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Negotiations within the Minsk process are not likely to make progress so long as Putin remains totally intransigent. His mobilization of an invading force of 190,000 troops suggests that that could be a long time.
The great risk in any meeting between Biden and Putin, or in negotiations to avoid an invasion, is that the U.S. and NATO, and/or Macron and Olaf Scholz, could pressure Zelensky to make concessions in the Minsk negotiations which in the end will amount to a surrender, or that a secret deal could be made behind his back that effectively blocks Ukraine from ever becoming a NATO member.
Such concessions would amount to rewarding Putin for his aggression.
As the Munich Pact in 1938 demonstrated, rewarding aggression through a policy of appeasement may bring “peace in our time”, but that time is likely to be short.
Following the Munich Pact on September 30/October 1, 1938, Hitler invaded “rump” Czechoslovakia in March, 1939, and Poland on September 1, 1939. Indeed, Hitler’s threats against Poland and Germany’s false-flag and propaganda operations in late August 1939, accompanied by frenetic diplomatic activity, greatly resemble Russia’s threats and false-flag operations against Ukraine today.
As Radek Sikorski, a former foreign minister of Poland, said on Fareed Zakaria’s GPS program this morning, “Putin doesn’t want security guarantees. He wants Ukraine.”
Another quote from Sunday’s TV programs is worth bearing in mind. Retired. Lt. Gen. Keith Kellogg, former Vice-president Mike Pence’s National Security Adviser, reminded his audience on Fox News, “Putin doesn’t bluff.”
The defeatism in the air is palpable, with American officials apparently resigned to a Russian invasion of Ukraine, and now talking about increasing the “costs” to Russia if Putin invades.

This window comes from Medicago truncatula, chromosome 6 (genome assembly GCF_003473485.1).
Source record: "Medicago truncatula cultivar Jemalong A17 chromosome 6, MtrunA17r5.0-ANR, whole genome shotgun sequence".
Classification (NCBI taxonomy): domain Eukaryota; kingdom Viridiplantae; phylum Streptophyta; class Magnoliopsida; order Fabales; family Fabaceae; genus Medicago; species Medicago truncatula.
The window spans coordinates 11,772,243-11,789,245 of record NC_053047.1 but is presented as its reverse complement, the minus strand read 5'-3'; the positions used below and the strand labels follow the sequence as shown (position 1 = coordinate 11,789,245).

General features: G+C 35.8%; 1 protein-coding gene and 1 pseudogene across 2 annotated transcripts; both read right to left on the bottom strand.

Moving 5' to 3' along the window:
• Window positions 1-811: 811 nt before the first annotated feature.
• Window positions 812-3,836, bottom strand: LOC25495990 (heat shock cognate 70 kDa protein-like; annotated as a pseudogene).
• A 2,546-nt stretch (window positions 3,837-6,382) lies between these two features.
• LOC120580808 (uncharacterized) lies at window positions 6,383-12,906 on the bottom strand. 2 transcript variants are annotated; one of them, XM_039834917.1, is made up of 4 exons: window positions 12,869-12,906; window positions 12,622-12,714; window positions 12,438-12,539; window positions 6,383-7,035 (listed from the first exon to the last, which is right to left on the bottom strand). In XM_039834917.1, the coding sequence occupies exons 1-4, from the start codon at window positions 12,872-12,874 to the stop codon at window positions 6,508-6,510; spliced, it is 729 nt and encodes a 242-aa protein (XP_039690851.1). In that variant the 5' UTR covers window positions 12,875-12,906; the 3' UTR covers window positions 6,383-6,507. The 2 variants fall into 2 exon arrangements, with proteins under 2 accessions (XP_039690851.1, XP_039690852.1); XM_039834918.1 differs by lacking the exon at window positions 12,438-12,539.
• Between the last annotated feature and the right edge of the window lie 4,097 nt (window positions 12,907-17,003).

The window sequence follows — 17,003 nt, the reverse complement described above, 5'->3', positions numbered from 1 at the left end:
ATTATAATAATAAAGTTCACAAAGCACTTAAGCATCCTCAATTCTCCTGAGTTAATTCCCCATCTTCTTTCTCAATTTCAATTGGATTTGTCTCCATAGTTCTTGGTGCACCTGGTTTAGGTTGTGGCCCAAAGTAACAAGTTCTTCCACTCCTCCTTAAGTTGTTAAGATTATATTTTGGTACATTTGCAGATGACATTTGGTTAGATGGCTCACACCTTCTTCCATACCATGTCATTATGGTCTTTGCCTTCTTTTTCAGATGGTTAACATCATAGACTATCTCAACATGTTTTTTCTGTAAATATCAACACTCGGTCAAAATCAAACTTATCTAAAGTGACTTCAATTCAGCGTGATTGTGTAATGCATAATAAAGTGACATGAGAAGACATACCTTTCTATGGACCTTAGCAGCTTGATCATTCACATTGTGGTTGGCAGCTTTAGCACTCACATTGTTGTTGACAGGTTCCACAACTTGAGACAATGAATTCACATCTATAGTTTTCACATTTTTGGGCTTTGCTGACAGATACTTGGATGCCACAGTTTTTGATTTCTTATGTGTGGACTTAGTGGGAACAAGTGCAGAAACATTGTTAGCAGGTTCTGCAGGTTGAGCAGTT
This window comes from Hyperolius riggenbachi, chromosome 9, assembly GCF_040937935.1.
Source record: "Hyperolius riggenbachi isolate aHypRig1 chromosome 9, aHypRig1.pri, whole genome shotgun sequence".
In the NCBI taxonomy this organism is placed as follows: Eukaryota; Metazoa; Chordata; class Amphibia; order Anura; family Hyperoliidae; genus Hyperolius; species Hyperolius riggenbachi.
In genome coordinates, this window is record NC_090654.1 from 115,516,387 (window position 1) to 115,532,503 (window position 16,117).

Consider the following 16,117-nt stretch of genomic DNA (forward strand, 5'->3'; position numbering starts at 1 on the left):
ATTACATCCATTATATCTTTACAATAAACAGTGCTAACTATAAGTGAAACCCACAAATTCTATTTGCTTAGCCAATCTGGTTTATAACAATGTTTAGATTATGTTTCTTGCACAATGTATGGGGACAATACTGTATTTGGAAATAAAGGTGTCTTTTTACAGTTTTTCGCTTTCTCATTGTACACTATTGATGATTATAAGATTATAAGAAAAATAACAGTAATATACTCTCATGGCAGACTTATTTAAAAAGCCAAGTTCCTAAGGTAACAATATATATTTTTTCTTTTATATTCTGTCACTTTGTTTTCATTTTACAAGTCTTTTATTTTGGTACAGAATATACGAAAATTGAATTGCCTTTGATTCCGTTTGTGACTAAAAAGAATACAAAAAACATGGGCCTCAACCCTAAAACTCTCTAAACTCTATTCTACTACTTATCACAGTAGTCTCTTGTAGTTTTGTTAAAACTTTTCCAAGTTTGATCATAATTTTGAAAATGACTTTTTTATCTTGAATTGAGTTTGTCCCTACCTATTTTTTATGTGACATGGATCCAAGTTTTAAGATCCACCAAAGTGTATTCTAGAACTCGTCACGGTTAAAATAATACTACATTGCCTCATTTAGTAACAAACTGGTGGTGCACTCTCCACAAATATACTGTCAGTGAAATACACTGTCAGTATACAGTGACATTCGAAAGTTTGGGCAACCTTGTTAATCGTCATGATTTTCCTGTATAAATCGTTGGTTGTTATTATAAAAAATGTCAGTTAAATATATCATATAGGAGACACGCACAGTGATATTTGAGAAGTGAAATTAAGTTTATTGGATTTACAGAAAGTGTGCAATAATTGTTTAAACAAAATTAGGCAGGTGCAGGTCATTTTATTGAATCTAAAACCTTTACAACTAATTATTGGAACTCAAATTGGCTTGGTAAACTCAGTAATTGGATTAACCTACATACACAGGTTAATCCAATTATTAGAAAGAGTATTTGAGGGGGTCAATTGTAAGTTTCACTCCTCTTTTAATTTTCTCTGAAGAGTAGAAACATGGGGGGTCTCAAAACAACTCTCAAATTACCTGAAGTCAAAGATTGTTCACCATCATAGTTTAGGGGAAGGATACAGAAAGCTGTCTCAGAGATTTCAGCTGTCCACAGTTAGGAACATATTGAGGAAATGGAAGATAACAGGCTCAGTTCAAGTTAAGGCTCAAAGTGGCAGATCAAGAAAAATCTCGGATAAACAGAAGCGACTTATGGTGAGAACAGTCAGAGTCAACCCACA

Worth recalling is the fact that Barack Obama used similar language about “costs” to Russia if it invaded Ukraine, back in 2014. Such threats of unnamed “costs” did not deter Putin then, and they are not likely to deter him now. This is particularly true in view of the fact that the two greatest “costs” that might be imposed on Russia are illusory, and are not really on the table.
It is now time for the U.S. to play hardball with the German government, which is the weak link in the West’s deterrence strategy against Putin.
If Germany won’t make sacrifices for NATO, Biden should withdraw American troops from Germany and re-station them in a country which takes standing up to Putin and Russia more seriously.
Germans and business keaders in Europe, the U.S., and elsewhere need to understand that if Russia invades Ukraine, it will not be some minor thing like the Russian military intervention in Georgia in 2008, or even tbe invasion of the Crimea and the Eastern Ukraine in 2014.
Such an intervention would in the intermediate term destroy business relations between the West and Russia, and entail significant risks of escalation to a much wider war, one involving NATO members and the potential invocation of Article 5 of the NATO treaty.
The U.S. could be drawn into defending one or more NATO countries under the mutual defense obligation in Article 5.
If these events were to unfold, the risk of a nuclear confrontation would become great, with the attendant risk of something accidentally setting off a nuclear conflict.
In short, if Russia invades Ukraine, the world as we know it is likely to change, in drastic and unforeseeable ways.